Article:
When to buy a house? RIGHT NOW.

The new market is different. More than ever we have consumers who are going out and doing their homework, looking at homes and using tools like mortgage calculators that are available to them online. That’s awesome, I love when people empower themselves- but it can lead to a false sense of authority on the subject they are studying. I believe this is the case with real estate. Here are the top three assumptions that can lead you into trouble.

1) The price is the most important factor in buying a house– Yeah, it’s a factor, but the mortgage rate is EVEN MORE IMPORTANT.  If the Property drops 4%, but the Mortgage Rate rises from 4.0 to 5.5, you are actually paying an additional 5.1% for your new home! Don’t wait until home prices bottom out to buy your house, take advantage of low interest rates, and save big.

2) A mortgage calculator will tell you your monthly payment– Sometimes it will, some of them offer the option of adding property tax and insurance, but some of them don’t even mention it. Property tax and insurance are really important factors, especially if you are taking out a loan. If an institution is providing capital for your purchase they are going to require that you purchase Private Mortgage Insurance, that you pay Home Owner’s Insurance and, more than likely, will require that you pay your Property Taxes monthly, instead of yearly. Make an informed decision when deciding how large of a loan you can handle- and how much of a monthly payment that translates into.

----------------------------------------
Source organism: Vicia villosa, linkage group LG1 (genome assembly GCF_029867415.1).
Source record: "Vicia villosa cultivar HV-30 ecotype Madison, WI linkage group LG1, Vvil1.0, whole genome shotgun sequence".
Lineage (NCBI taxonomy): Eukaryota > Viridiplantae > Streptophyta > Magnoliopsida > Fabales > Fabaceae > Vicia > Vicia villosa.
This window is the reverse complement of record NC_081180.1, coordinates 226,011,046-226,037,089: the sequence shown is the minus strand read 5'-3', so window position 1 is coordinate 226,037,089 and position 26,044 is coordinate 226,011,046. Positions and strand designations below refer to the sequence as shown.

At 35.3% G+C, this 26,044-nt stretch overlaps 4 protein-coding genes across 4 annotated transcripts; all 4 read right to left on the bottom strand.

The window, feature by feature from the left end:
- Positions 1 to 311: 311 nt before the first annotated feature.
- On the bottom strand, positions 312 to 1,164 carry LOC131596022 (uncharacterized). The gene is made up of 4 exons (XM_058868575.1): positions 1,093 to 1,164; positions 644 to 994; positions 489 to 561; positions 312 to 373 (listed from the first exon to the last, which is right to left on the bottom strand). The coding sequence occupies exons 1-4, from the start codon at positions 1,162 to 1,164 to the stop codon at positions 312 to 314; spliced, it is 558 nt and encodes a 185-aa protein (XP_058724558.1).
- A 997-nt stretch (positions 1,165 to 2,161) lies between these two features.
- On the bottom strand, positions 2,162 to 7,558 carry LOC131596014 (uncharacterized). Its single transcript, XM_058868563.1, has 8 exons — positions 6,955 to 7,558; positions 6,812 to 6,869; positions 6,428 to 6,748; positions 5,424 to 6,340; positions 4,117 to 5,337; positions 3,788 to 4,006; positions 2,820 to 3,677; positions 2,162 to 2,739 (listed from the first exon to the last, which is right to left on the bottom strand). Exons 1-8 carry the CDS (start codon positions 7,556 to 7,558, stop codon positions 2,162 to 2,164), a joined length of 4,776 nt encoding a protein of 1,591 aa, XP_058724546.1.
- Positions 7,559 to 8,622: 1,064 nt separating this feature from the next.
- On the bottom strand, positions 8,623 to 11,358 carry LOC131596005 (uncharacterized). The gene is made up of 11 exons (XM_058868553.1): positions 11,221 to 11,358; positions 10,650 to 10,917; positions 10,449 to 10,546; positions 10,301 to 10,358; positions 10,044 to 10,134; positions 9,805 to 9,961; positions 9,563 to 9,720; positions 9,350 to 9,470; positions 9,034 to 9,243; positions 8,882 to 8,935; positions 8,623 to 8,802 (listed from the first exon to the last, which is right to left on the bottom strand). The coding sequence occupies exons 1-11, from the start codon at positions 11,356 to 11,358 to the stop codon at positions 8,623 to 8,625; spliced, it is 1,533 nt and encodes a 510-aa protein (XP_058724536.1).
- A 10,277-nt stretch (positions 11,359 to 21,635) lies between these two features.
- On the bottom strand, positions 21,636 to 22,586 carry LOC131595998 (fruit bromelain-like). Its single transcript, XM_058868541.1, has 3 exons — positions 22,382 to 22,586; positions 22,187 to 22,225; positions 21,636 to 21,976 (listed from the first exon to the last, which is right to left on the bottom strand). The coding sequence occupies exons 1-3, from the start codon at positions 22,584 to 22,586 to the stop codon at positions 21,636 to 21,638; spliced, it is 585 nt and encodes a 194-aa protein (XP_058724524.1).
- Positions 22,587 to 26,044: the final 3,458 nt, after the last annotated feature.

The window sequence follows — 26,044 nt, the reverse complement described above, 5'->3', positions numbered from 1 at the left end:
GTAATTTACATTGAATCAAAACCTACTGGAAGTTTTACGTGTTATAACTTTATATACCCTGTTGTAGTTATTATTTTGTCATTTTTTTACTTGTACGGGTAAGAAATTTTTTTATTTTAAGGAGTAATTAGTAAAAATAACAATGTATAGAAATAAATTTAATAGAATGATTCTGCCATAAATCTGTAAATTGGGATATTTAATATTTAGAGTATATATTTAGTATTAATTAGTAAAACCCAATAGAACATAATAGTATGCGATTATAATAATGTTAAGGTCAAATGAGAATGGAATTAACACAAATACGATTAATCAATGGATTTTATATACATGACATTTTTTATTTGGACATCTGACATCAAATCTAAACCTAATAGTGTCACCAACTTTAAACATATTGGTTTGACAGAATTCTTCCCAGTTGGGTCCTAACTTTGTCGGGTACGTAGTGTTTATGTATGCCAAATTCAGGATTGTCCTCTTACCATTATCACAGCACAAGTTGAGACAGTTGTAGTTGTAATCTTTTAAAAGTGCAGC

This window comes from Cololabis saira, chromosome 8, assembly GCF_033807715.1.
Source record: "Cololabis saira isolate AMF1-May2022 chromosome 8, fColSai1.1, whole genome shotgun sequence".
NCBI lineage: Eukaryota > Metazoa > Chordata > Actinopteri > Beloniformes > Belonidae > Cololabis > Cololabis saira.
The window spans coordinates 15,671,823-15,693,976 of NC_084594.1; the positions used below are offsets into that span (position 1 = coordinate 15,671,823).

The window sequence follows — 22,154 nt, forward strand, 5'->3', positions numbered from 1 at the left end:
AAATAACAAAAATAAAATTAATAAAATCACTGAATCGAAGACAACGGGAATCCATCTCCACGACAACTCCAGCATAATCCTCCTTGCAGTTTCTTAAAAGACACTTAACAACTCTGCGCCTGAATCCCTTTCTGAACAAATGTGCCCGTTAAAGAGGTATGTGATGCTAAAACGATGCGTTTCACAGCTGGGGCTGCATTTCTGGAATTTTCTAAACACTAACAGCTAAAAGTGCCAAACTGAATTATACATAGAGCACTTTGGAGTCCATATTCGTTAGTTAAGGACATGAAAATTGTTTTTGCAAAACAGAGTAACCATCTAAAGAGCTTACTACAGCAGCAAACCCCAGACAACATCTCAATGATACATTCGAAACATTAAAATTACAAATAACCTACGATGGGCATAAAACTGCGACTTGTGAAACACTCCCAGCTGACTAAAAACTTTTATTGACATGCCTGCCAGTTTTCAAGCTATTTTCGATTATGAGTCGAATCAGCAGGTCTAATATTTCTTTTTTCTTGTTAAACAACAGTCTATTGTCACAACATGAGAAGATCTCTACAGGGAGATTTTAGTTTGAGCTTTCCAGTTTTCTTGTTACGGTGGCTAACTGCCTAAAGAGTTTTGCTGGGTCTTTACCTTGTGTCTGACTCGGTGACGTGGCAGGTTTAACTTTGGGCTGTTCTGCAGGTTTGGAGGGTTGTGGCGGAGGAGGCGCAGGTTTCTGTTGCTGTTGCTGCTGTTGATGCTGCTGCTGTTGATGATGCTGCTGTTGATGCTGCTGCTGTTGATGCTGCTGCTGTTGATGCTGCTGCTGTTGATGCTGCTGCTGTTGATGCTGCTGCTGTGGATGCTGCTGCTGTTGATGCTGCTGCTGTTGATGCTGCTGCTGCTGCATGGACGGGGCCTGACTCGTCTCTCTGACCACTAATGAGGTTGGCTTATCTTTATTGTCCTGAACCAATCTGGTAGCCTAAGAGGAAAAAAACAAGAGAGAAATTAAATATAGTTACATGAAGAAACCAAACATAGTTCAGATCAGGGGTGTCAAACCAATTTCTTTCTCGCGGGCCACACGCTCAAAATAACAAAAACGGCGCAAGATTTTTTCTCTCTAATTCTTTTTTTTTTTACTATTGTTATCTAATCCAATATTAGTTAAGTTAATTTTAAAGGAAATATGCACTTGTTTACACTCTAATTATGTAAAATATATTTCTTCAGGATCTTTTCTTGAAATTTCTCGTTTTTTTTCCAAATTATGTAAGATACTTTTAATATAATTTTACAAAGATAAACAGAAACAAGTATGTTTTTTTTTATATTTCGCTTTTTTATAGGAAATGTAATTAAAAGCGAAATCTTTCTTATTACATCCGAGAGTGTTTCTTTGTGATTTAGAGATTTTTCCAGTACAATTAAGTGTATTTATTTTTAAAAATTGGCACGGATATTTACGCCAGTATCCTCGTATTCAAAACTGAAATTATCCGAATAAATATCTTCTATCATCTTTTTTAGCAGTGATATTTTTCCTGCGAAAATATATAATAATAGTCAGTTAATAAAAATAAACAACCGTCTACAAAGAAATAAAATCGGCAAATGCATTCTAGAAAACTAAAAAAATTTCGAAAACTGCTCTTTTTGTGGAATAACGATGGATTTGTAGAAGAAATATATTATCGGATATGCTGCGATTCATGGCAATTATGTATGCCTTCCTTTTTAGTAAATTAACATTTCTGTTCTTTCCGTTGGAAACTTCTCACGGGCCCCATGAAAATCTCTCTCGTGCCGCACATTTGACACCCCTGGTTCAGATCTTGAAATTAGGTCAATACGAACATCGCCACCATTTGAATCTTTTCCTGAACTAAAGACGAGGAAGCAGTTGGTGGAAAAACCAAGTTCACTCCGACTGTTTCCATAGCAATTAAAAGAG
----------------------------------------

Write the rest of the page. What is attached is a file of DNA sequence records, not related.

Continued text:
3) Houses are just going to keep getting cheaper– According to CNN Money, the rich are buying right now. Warren Buffet recently predicted recovery to begin in a year or so and the NAR is reporting an unusually high number of cash sales. These things are good indicators that people are starting to regain confidence- and those who are able are buying. That spells the slow decline of the buyer’s market.

What does this mean to you? The time to buy is now. It’s going to take time to find a home, time to put in an offer, and time to get approved for your loan- and time is slowly starting to work against you.